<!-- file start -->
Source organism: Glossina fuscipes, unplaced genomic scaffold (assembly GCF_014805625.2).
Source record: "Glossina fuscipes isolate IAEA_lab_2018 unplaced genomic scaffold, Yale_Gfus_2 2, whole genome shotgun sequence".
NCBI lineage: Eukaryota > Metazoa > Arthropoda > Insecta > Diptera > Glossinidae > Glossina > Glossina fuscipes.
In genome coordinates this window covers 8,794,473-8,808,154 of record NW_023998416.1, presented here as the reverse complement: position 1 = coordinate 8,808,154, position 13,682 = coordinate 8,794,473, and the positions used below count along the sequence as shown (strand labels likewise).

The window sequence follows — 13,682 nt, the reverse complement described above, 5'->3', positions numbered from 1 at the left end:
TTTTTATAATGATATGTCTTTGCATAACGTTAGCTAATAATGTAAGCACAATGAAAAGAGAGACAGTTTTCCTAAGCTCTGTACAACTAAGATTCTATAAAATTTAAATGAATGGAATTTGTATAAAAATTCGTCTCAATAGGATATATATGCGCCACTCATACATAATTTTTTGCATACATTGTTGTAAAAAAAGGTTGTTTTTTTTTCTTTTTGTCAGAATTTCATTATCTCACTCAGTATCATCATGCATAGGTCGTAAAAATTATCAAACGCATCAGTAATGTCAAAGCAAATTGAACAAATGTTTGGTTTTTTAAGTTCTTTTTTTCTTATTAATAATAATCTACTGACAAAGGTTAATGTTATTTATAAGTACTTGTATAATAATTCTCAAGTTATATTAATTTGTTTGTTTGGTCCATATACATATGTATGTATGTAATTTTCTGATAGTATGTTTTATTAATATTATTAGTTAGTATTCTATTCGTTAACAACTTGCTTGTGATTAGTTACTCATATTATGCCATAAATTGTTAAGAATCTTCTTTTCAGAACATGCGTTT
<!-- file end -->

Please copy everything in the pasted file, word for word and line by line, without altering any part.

Source organism: Glossina fuscipes, unplaced genomic scaffold (assembly GCF_014805625.2).
Source record: "Glossina fuscipes isolate IAEA_lab_2018 unplaced genomic scaffold, Yale_Gfus_2 2, whole genome shotgun sequence".
NCBI lineage: Eukaryota > Metazoa > Arthropoda > Insecta > Diptera > Glossinidae > Glossina > Glossina fuscipes.
In genome coordinates this window covers 8,794,473-8,808,154 of record NW_023998416.1, presented here as the reverse complement: position 1 = coordinate 8,808,154, position 13,682 = coordinate 8,794,473, and the positions used below count along the sequence as shown (strand labels likewise).

The window sequence follows — 13,682 nt, the reverse complement described above, 5'->3', positions numbered from 1 at the left end:
TTTTTATAATGATATGTCTTTGCATAACGTTAGCTAATAATGTAAGCACAATGAAAAGAGAGACAGTTTTCCTAAGCTCTGTACAACTAAGATTCTATAAAATTTAAATGAATGGAATTTGTATAAAAATTCGTCTCAATAGGATATATATGCGCCACTCATACATAATTTTTTGCATACATTGTTGTAAAAAAAGGTTGTTTTTTTTTCTTTTTGTCAGAATTTCATTATCTCACTCAGTATCATCATGCATAGGTCGTAAAAATTATCAAACGCATCAGTAATGTCAAAGCAAATTGAACAAATGTTTGGTTTTTTAAGTTCTTTTTTTCTTATTAATAATAATCTACTGACAAAGGTTAATGTTATTTATAAGTACTTGTATAATAATTCTCAAGTTATATTAATTTGTTTGTTTGGTCCATATACATATGTATGTATGTAATTTTCTGATAGTATGTTTTATTAATATTATTAGTTAGTATTCTATTCGTTAACAACTTGCTTGTGATTAGTTACTCATATTATGCCATAAATTGTTAAGAATCTTCTTTTCAGAACATGCGTTT